Starting a business can be a lengthy process. For Urban Greens Co-Op, the wait has been worth it. It was founded in 1999 as a buying club for a small group of people with a mission to supplement the lack of grocery store options in Providence’s West End. Since then, it has grown into a full-blown co-op with several hundred members. The cooperative has enjoyed a steady presence at farmers markets across Rhode Island, such as the Winter Market, Broad Street Farmers Market and the Hope Street Farmers Market. And soon, they will be opening a retail market; the exact date is currently unknown, but it is expected to take place over the next few months.
For now, board member Philip Trevvett says, “While there are some things that are taking a little longer, there is a lot that is coming into place and that it’s really exciting. We’re starting to get some early inventory in with the vendor selection coming, and a lot of the smaller local stuff is going to come in a little more last minute, but that’s the stuff we’re really excited about.”
Now that Urban Greens is hiring staff and the group of members continues to grow, Trevvett provides a sense of an organization that is really on the heels of fulfilling a project that they have been working toward not just for years, but for decades. Trevvett, who has been with the co-op for 9 years, says that Urban Greens has been in the process of creating a store for 13 years out of its 20-year history. “There have been a lot of ups and downs and hiccups and learning during that time,” he says.
After previously conducting meetings in offices across town, over the past few months Urban Greens has been able to actually meet in their own store, a spacious mixed-development building on Providence’s Cranston Street. “For most of this project, we were talking about something that doesn’t exist in any physical way yet, and we were pointing to an empty lot, or we didn’t even have have any empty lot. And then over the last year and a half there has been the start of construction to an exterior building, to now a full building, that we can point to and say, “This is what we’ve been working for.”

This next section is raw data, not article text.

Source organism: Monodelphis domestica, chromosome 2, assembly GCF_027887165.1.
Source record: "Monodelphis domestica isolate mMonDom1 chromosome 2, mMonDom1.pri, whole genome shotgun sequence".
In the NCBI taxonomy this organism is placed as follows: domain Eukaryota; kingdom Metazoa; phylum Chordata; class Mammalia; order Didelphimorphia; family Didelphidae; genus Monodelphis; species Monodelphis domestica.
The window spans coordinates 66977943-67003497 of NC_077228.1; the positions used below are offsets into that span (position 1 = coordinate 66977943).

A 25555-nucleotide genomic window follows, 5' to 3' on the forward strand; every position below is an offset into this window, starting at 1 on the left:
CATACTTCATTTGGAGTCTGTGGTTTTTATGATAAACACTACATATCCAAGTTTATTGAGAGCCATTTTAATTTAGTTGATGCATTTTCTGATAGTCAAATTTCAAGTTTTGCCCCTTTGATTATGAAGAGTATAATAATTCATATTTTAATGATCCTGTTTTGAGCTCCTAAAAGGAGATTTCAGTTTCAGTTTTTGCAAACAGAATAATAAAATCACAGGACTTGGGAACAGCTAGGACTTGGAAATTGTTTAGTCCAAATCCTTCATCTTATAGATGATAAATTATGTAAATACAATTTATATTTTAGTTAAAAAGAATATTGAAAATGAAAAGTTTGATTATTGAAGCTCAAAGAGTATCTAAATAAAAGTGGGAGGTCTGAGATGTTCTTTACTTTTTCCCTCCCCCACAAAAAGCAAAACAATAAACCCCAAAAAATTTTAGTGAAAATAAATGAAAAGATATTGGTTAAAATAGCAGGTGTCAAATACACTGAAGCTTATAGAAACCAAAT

Aside from the administrative work of finalizing the details to determine a target date for opening the store, one of Urban Green’s most pressing initiatives is educating communities about the critical impact of healthy eating. In addition to appearing on local panels about the intersections of fresh, nutritious food and health, the co-op partners with the Rhode Island Community Food Bank for the organization’s Community Cooking Program — eight weeks of classes making affordable and healthy recipes that also address food insecurity. Urban Greens provides free memberships to students who complete the course, but also plans on housing the Rhode Island Community Food Bank courses in cooking spaces at the market.
Another issue core to Urban Greens’ mission is to “bridge the gap” between national grocery store chains and local farmers markets. Their market will be large enough so that customers can have the convenience of shopping for a full grocery run, while also having the option to buy local foods that customers might only find at a farmers market.
Urban Greens’ market will soon be open to the public, to members and non-members alike.
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